I looked to the others as we moved up the hill. I hardly recognized their faces, as I hadn’t taken the time to get to know them. Each was unfamiliar to me, or only recently and tenuously made familiar. It was as if I had just arrived at the facility, though I had been there for months, living with these boys whose faces I had failed to even register. I was disgusted with myself in that moment. Or disappointed. I was melancholy on our walk back up to the facility. I thought of all there is in life that goes unnoticed. All that I had failed to absorb in my self-centered and steadfast barreling. I could start living for others, I realized, when we began our new life together. Not every plan had to be one that I agreed with, or even one I understood. Not every plan had to be designed to move me forward. Those rarely panned out besides. I could celebrate and learn from the individualities of my cohort. I could do what they asked, when they asked it, and we might one day find some common humanity. One that had nothing at all to do with understanding or rationality but was based solely on service and collaboration. I didn’t have to understand my brother to help him. And which of these boys could not use help?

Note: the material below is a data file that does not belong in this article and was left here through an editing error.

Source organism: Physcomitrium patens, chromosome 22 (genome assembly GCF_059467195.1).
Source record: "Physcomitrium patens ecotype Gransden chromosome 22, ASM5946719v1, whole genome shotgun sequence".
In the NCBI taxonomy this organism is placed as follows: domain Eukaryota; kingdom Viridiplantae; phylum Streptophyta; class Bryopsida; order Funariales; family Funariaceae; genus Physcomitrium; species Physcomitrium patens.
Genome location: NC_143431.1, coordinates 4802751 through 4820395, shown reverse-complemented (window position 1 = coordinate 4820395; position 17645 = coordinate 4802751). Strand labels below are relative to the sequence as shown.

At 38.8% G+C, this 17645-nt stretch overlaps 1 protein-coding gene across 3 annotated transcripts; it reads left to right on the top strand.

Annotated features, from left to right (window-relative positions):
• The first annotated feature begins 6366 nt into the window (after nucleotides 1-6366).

Colin Winnette is the author of several books, including HAINTS STAY and THE JOB OF THE WASP. He grew up in Denton, but now lives in San Francisco. His writing has appeared in Playboy, McSweeney's, Lucky Peach, and the Los Angeles Review of Books, among other places.